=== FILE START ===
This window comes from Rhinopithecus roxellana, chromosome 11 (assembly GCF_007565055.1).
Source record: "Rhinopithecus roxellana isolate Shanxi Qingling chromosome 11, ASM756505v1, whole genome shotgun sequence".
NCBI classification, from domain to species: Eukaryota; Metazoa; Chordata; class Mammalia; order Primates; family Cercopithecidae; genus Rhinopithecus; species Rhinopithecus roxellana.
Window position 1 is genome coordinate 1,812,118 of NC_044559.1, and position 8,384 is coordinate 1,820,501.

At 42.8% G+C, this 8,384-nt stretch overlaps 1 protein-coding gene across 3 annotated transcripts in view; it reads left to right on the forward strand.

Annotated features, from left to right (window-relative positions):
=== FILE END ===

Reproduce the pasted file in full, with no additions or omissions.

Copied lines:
This window comes from Rhinopithecus roxellana, chromosome 11 (assembly GCF_007565055.1).
Source record: "Rhinopithecus roxellana isolate Shanxi Qingling chromosome 11, ASM756505v1, whole genome shotgun sequence".
NCBI classification, from domain to species: Eukaryota; Metazoa; Chordata; class Mammalia; order Primates; family Cercopithecidae; genus Rhinopithecus; species Rhinopithecus roxellana.
Window position 1 is genome coordinate 1,812,118 of NC_044559.1, and position 8,384 is coordinate 1,820,501.

At 42.8% G+C, this 8,384-nt stretch overlaps 1 protein-coding gene across 3 annotated transcripts in view; it reads left to right on the forward strand.

Annotated features, from left to right (window-relative positions):